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UCC27523: Driving Low-Side NMOS for Battery Protection

Part Number: UCC27523
Other Parts Discussed in Thread: BQ76920,


I'm looking for a TI solution that could drive a low-side back-to-back NMOS pair (e.g. 2* IRFS4010) commonly seen in battery packs. The UCC2752x family seems to be fitting in right. The application specified in datasheet normally points to SMPS.

Could you please help to tell the additional considerations when using UCC2752x driving NMOS for battery protection? I think adding a few components to the drive path would work for battery over current protection.

  • Hi Peiheng,

    Ni hao!

    Where did you get Figure 7-3 from? I'd like to see more of that document to make the correct recommendation for you.
  • Hi Don,

    Please refer to the bq76920 datasheet page 28 for this circuit cofig. My point here is the negative voltage on PACK- terminal when the NMOS disconnect the power loop. There would be ~100A current to be cut off during a external short event and a negative swing could be seen on PACK- with even small parasitic inductance. This circuit could handle the negative swing rather than stressing the driver. Do you have any better ideas?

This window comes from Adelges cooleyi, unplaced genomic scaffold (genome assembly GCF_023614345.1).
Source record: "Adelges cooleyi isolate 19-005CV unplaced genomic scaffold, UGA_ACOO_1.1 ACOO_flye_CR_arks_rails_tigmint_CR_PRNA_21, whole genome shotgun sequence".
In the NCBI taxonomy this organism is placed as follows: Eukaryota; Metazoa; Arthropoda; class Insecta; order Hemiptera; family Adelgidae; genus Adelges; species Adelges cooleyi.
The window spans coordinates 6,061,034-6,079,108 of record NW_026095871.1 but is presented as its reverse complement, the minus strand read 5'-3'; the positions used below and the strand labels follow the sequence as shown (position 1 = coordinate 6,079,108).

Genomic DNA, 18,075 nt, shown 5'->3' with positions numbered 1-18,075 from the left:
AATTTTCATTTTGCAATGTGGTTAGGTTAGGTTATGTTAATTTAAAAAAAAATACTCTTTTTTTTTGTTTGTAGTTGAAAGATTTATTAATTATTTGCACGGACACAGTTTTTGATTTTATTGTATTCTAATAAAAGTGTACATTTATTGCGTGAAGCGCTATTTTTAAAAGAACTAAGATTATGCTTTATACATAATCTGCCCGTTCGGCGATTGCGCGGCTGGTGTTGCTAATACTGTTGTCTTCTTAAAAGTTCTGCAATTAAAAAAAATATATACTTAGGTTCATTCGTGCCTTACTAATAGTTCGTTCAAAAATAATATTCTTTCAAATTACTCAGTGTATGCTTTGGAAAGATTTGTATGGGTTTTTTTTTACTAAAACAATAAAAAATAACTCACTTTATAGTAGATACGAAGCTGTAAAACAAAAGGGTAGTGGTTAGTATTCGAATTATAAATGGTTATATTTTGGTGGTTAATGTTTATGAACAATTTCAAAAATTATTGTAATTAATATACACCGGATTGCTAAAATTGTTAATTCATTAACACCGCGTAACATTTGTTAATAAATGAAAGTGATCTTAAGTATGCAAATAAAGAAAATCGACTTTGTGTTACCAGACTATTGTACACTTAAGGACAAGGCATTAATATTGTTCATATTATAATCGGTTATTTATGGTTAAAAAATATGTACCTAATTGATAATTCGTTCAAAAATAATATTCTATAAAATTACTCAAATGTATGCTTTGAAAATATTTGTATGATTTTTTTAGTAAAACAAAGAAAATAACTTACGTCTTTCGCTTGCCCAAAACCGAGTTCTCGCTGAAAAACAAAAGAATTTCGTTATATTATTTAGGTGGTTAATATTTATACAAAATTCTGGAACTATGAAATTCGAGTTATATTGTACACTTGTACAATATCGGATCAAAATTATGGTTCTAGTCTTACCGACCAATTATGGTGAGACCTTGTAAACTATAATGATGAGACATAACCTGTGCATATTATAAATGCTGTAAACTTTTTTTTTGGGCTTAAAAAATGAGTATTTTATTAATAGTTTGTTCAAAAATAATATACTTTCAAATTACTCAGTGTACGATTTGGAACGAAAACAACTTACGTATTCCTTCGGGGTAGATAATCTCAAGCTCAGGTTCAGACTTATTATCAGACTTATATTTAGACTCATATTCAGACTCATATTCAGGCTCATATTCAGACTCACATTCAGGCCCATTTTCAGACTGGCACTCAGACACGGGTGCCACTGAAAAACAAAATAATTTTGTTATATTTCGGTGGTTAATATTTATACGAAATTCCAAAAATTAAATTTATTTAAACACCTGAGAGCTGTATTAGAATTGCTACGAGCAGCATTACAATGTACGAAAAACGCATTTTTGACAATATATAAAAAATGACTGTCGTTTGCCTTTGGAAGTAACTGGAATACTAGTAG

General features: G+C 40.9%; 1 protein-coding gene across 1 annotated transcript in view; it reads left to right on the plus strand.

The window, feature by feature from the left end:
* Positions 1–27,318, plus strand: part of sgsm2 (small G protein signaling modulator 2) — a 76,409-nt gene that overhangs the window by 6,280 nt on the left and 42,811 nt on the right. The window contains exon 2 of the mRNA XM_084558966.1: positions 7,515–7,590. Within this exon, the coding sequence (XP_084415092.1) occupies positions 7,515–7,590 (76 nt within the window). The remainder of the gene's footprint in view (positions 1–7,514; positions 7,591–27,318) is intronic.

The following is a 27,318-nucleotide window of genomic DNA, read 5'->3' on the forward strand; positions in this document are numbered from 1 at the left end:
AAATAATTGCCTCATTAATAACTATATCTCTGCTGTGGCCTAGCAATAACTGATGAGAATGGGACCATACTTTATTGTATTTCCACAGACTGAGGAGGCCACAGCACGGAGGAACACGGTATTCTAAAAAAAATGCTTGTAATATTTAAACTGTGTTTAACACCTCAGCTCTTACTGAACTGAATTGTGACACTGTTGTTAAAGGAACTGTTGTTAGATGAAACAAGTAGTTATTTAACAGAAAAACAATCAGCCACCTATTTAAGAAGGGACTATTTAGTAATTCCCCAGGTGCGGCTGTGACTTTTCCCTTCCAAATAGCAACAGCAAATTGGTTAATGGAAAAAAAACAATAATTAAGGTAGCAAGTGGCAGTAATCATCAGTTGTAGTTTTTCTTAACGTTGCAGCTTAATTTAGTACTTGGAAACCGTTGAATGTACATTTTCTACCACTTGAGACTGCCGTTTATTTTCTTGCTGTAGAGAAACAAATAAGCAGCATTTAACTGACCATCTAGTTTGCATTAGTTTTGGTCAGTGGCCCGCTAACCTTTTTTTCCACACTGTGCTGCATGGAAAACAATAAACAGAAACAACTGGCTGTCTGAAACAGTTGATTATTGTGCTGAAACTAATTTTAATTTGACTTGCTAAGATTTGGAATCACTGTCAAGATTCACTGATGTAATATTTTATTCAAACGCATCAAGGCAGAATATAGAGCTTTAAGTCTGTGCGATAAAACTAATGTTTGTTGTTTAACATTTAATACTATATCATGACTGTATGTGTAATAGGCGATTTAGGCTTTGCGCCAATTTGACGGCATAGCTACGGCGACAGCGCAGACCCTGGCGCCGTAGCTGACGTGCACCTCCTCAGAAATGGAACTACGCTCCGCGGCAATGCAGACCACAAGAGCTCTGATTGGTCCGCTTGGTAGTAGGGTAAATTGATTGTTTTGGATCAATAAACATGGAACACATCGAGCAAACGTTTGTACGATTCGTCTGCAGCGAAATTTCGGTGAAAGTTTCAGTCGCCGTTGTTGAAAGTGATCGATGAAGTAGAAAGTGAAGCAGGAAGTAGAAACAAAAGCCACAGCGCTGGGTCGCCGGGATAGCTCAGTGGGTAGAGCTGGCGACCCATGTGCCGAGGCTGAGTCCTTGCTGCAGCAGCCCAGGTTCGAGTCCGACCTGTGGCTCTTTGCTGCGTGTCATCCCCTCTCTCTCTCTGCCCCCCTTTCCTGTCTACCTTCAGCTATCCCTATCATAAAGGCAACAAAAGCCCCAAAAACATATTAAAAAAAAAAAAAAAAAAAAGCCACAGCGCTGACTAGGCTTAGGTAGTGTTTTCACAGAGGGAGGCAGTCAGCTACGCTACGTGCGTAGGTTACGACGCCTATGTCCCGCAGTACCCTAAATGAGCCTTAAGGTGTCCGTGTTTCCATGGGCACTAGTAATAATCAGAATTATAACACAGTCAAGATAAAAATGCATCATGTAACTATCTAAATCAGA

Great thanks for your prompt!


  • Hi Peiheng,

    It looks like BQ76920 has built in drivers. What problem are you trying to solve by adding external drivers?
  • Hi Don,
    Getting close. bq76920 is an AFE with complete monitoring and protection driver feature set, but my customer is doing a bit different in their design.
    The monitoring features were implemented on a MCU and opamp elsewhere, so some external driver for low-side protection NMOS could help to finish the jigsaw.
    Hardware engineers usually do this driver thing by totem pole. Customer is looking for a simple driver this time because the power is huge and schedule is tight. Do you think UCC27523 could fit in this application?
    Thanks for your prompt!
  • Hi Peiheng,

    Gotcha!!! Now it's clear! Thank you.

    A low-side driver can certainly drive the fet connected to DSG.

    I'm not sure about the CHG FET though as the source is connected to the battery pack and I'm not sure what voltage it will see. We need to run some simulations to verify the voltages will be within acceptable ranges.

    I'll drop you an email so we can get more information.